Opening: Off the bat this is just smooth. Sounds like the official novel for Hansel & Gretel, in my opinion. Your opening with reasons why a woman must not remain in her house all the day, and it gives the tone that this story takes place in the nineteenth century, or one assumes, and suddenly, I've slid from an opening into knowing about this girls inheritance, and popularity, amongst others. Already, I'm pulled in, and without a thrilling action sequence, or something exciting or the like, which is generally a fictionpress no no. I applaud you.
Dialog: I've got to point this out. I don't know how much studying you did over the time period in which this story takes place, but it's not necessarily bad, so much uneducated. I'm no professional, nor do I claim to be one, but when most people watch a movie that occurred in the older age, or even reads a book with a setting such as this, they usually expect the proper English type of thing going on. Though, I think of PotC, and Amadeus, and I find the same flaw in those, so Maybe I'm just some idiot.
Closing: The closing was rather natural. No specific cliffhanger, so much as I felt as though I should turn the page and continue forward, before realizing that I wasn't reading a book but instead a Fiction. It felt natural, sorry that I don't have much any other way of saying such. To add to that though, I did feel that bit of tension that I think you meant to press onto the conflict at the end, and I thought it, along with the whole chapter, artfully executed.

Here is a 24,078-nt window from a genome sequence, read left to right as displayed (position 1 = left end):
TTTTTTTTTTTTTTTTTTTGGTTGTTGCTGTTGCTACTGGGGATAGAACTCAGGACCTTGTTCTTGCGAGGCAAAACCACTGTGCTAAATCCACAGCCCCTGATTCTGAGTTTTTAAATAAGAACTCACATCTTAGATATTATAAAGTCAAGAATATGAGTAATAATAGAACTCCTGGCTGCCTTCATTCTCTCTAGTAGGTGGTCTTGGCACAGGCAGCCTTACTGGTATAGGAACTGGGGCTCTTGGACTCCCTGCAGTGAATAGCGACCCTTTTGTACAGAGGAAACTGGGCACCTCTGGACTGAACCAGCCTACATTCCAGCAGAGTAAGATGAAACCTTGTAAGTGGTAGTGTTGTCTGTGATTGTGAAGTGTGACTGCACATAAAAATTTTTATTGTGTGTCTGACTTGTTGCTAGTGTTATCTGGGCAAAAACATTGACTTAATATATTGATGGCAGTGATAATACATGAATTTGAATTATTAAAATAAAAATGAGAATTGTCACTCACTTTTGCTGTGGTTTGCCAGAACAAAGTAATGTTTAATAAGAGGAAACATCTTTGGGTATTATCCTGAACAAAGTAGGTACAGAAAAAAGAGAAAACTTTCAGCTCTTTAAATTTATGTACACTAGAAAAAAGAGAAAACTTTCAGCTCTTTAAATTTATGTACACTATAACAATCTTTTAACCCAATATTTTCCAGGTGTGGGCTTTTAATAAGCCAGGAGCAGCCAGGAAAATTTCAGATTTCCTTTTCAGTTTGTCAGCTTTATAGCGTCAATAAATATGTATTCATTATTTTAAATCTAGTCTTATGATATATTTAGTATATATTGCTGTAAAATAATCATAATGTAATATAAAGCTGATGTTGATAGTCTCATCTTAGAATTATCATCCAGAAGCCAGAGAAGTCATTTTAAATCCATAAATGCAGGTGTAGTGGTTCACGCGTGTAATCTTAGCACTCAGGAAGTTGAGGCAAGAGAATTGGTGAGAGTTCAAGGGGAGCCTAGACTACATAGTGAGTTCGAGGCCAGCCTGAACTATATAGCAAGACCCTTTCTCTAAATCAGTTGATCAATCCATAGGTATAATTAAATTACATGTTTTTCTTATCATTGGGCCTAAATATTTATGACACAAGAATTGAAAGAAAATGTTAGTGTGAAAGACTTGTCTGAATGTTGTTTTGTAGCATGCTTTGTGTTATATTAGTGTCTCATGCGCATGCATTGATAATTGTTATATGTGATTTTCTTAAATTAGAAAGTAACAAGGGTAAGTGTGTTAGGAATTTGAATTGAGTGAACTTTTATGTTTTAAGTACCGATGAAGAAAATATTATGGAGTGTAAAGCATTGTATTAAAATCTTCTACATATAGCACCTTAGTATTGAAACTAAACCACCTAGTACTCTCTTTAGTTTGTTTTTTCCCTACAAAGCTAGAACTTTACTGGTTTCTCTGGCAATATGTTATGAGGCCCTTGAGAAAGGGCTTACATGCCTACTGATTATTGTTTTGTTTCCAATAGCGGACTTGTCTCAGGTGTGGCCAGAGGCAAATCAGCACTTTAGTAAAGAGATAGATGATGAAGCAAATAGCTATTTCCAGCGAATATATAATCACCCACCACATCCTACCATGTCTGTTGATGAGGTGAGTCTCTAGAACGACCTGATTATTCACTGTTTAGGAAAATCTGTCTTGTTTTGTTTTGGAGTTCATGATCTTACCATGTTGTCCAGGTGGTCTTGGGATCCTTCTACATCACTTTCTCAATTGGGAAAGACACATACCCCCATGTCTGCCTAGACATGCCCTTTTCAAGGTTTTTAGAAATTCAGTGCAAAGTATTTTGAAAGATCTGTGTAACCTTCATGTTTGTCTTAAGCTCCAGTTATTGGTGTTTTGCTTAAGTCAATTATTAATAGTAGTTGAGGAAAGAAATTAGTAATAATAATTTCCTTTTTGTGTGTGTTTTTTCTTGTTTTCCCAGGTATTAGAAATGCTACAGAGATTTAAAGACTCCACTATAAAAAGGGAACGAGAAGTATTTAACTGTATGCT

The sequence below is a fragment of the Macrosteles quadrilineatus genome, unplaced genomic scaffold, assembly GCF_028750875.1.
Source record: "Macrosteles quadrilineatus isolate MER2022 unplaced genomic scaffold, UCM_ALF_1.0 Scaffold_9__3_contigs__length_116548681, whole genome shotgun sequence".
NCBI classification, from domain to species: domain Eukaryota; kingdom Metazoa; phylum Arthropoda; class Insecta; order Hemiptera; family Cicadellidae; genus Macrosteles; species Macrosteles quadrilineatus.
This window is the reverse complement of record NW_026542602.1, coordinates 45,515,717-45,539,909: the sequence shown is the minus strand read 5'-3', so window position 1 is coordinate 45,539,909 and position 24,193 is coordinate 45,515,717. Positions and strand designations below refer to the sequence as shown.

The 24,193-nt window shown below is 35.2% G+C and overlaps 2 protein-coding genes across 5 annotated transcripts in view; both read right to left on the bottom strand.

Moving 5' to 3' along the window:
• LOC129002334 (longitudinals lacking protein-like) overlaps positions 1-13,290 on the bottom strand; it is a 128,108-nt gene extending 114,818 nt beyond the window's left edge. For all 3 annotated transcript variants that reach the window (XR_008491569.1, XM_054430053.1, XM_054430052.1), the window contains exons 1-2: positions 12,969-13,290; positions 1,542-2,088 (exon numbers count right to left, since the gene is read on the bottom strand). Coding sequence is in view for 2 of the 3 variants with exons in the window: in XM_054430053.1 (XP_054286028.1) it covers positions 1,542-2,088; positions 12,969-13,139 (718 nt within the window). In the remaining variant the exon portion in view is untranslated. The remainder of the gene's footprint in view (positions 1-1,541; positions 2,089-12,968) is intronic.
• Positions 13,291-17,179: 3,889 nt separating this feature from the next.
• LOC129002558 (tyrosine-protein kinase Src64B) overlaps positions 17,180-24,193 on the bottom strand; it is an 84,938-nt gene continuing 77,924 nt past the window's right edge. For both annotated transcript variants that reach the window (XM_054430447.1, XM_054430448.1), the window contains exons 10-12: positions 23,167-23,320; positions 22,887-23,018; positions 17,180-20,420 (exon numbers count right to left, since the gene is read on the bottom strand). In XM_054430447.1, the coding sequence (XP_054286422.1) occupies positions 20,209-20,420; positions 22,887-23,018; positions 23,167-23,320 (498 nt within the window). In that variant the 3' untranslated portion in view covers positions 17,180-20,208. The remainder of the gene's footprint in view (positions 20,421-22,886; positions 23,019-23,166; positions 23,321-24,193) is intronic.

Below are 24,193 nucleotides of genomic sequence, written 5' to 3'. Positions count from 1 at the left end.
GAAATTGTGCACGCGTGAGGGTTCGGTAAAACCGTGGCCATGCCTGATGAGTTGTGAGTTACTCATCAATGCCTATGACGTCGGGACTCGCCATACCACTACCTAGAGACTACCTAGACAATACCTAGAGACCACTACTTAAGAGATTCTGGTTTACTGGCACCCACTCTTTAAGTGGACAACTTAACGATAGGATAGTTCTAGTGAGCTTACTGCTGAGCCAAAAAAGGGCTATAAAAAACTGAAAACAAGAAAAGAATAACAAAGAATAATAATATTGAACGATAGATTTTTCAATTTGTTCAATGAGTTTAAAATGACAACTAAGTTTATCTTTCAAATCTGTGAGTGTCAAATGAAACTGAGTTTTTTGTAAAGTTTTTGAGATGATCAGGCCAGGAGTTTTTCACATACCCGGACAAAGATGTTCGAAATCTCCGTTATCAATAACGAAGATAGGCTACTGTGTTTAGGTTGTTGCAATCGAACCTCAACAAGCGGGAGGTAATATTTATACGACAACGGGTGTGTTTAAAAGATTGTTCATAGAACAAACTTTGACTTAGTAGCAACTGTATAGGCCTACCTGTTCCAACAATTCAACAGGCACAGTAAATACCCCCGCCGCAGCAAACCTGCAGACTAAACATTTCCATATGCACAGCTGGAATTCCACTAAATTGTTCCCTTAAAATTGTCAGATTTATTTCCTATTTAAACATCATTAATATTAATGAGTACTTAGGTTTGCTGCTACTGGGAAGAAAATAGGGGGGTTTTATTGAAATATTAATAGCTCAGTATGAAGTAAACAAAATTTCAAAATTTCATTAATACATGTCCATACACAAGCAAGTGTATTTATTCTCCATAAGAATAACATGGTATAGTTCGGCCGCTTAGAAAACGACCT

Enjoyment: I don't know that steampunk is or isn't my "thing" but your writing style really captured me, though your subject did not. I felt uninterested by your story, sorry to say, though ecstatic of the style you performed it in. Everything seemed so real. As if I could take this off the shelf of a Barnes & Noble and bring it home. I plan to keep an eye on your future projects, in hope that you'll have something "more my speed", so to speak.
| Equilibrium chapter 1 . 8/7/2010
Nice writing, as usual. I really like the way you write dialogue. It doesn't come across as stiff or unnatural, yet manages to convey to the reader that the speaker is from the upper tiers of society. That's hard to do.
I couldn't find any spelling mistakes, which is another plus, but one of your sentences sounds odd. "A young heiress, all the more one with keeping a house in the fashionable parts of London"... I think there's a grammatical error in there. Shouldn't it be "A young heiress, all the more one with a house in the fashionable parts of London" (minus the redundant/incorrect "keeping")? And even then, I think you could replace "all the more" with "especially", because it sounds more precise.
I'm really enjoying your stories. Must read more now.